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Indie author: Writing the first draft

Today I'm talking all about writing the first draft which, let's face it, without this first draft you are pretty much buggered if your aim is to write a book!

Now, here's the thing, there is no right way to write a first draft, and there's no wrong way either. (Except for, y'know, not writing one at all. That's *definitely* the wrong way to do it.) For example, I used to write all my first drafts long-hand, which is why The Dirtifcation of Tabitha-Rose still isn't out because I've yet to type up the ruddy first draft, let alone edit it. (I'm getting there though, and forcing myself to get it typed up, once and for all!)

Since Lost, however, I write the first draft straight to screen. It took me a while to get used to writing this way, but it saves me a lot of time now that I don't have to type up my first draft. You might prefer writing it by hand, typing it straight on to the computer, or you might even dictate it using speech-recognition software. (I tried that once - disaster!)

Some people go with the flow and write, write, write whatever comes into their heads - that used to be me - whilst others plan meticulously and create detailed character descriptions, write extensive chapter breakdowns or, maybe, even turn to Pinterest to create an inspiration board for their book. Again, no two writers are the same, just as no two books are the same.

I never used to plan anything, yet at the moment I find that writing one sentence for each chapter really helps me to get a sense of where my story is going. I usually do this for the next five chapters I need to write, though often find that what I thought would happen in Chapter Six... well, Chapter Six has just become Chapter Sixteen(!) as the plot twists and turns because of ideas popping in my head as I get into the flow of writing the story.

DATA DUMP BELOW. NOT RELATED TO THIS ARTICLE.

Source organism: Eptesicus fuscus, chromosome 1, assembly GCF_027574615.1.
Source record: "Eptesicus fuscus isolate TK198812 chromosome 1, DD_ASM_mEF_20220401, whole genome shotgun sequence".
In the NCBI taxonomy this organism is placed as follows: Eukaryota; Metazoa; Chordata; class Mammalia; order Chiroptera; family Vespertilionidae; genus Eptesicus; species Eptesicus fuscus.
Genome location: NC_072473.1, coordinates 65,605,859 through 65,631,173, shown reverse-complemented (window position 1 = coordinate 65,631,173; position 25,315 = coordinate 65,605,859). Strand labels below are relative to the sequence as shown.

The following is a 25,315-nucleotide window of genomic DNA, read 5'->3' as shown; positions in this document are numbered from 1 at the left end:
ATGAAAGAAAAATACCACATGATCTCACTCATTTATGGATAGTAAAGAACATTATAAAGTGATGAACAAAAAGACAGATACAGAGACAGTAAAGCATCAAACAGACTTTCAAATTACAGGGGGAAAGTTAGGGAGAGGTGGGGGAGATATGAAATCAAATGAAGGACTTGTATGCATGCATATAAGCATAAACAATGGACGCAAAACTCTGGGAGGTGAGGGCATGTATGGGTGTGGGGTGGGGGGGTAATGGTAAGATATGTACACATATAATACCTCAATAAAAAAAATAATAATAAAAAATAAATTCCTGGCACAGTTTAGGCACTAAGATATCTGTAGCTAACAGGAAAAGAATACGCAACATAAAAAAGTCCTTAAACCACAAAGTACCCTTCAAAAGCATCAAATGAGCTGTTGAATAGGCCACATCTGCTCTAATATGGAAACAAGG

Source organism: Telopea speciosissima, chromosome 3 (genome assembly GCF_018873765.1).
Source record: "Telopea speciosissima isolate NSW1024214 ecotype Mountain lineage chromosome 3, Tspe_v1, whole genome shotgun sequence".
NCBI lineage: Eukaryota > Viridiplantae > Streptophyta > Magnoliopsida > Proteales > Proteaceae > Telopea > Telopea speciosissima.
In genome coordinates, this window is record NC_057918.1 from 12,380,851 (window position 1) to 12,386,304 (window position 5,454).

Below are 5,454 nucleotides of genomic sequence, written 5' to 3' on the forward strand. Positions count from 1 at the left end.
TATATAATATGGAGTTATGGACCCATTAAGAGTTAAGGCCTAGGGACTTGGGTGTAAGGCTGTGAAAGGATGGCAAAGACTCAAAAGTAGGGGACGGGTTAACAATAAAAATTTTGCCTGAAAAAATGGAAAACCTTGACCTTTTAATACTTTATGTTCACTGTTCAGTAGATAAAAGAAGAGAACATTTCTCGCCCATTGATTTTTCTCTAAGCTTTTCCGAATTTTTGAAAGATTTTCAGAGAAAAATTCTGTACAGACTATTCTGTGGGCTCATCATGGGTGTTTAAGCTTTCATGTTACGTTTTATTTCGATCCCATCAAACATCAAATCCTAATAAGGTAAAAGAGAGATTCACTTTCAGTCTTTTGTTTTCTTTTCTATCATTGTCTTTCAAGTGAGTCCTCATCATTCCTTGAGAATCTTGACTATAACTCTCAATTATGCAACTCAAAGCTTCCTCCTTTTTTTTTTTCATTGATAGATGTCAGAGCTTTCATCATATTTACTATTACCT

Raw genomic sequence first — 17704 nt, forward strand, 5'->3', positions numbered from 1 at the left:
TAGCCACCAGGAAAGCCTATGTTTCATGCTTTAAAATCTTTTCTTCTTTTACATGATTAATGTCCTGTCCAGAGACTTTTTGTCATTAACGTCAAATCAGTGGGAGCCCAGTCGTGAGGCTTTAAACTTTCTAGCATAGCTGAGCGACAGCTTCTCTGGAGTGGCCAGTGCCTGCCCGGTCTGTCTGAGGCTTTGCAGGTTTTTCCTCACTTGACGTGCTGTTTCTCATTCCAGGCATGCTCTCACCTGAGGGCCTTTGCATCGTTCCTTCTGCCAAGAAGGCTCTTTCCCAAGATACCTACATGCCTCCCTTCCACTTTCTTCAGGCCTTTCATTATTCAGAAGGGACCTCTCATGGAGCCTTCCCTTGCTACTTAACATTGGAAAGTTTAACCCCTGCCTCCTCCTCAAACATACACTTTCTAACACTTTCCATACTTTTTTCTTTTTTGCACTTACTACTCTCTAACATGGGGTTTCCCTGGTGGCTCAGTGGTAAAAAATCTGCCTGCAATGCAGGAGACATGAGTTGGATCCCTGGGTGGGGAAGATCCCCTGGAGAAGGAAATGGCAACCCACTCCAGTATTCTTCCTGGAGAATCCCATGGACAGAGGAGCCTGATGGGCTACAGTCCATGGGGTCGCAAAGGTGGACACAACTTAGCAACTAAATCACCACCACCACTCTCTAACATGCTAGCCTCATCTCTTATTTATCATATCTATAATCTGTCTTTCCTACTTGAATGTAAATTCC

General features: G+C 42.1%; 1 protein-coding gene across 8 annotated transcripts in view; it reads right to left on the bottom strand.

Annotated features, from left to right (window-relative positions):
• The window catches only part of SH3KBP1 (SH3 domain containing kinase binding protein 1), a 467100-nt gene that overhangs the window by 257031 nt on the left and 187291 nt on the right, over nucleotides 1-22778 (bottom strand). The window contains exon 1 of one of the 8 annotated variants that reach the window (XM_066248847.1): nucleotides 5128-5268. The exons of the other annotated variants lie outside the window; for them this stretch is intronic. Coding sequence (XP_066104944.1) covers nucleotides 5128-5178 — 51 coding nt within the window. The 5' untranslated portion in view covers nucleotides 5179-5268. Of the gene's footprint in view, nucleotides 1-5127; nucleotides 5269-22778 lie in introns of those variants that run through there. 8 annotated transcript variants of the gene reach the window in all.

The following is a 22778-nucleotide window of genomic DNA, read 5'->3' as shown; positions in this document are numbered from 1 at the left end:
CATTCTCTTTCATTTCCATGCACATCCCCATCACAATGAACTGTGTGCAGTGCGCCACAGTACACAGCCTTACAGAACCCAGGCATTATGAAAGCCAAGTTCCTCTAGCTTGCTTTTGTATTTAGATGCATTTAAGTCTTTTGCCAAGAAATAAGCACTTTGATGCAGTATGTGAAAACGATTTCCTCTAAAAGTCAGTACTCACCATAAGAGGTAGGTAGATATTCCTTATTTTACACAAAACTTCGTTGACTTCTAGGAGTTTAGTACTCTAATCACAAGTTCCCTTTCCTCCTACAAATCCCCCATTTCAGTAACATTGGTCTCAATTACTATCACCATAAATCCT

I also used start at the beginning and write straight through to the end: I'd write Chapter One, followed by Chapter Two, and so forth. I've found, however, that I'm jumping all over with my fourth book. Sure, sometimes I might write five chapters in a row, but then I'll write a scene that's popped in my head that happens towards the end of the book, and then I'll write a chapter that will appear in the middle of the book. As long as you get those words down though, that's all that matters - you can fix the chapter order later on during the editing process.

Since my books all inhabit the same world and characters jump around and pop up in my other books, I have a timeline detailing where everyone is and what they are up to at that time. For example, I wanted Geli to make an appearance in Lost, but at that point in time she was in South Africa, not London, in her book - an impossible inclusion! The more books I write, the harder it gets to include other characters and to make sure that they are in the right place - as I love having overlapping characters, a timeline is definitely something I need to be able to write the first draft.

You might love writing your first draft, or you might absolutely hate it: At the moment I sit firmly in the hate camp, and I'm all about the editing process... but, you might have guessed it, with Kept and Geli Voyante's Hot or Not I loved writing their first drafts and hated editing them! The only way I can get to my (current) much-loved editing stage though is by getting the bones of the story down in the first draft - without that, I can't flesh it out in the editing stage.

However you write your first draft, the main thing is to get it done. Like I said before, without it you're not going to have a book, and that's the thing you *do* need if you want to be an author! What's your first draft process like?

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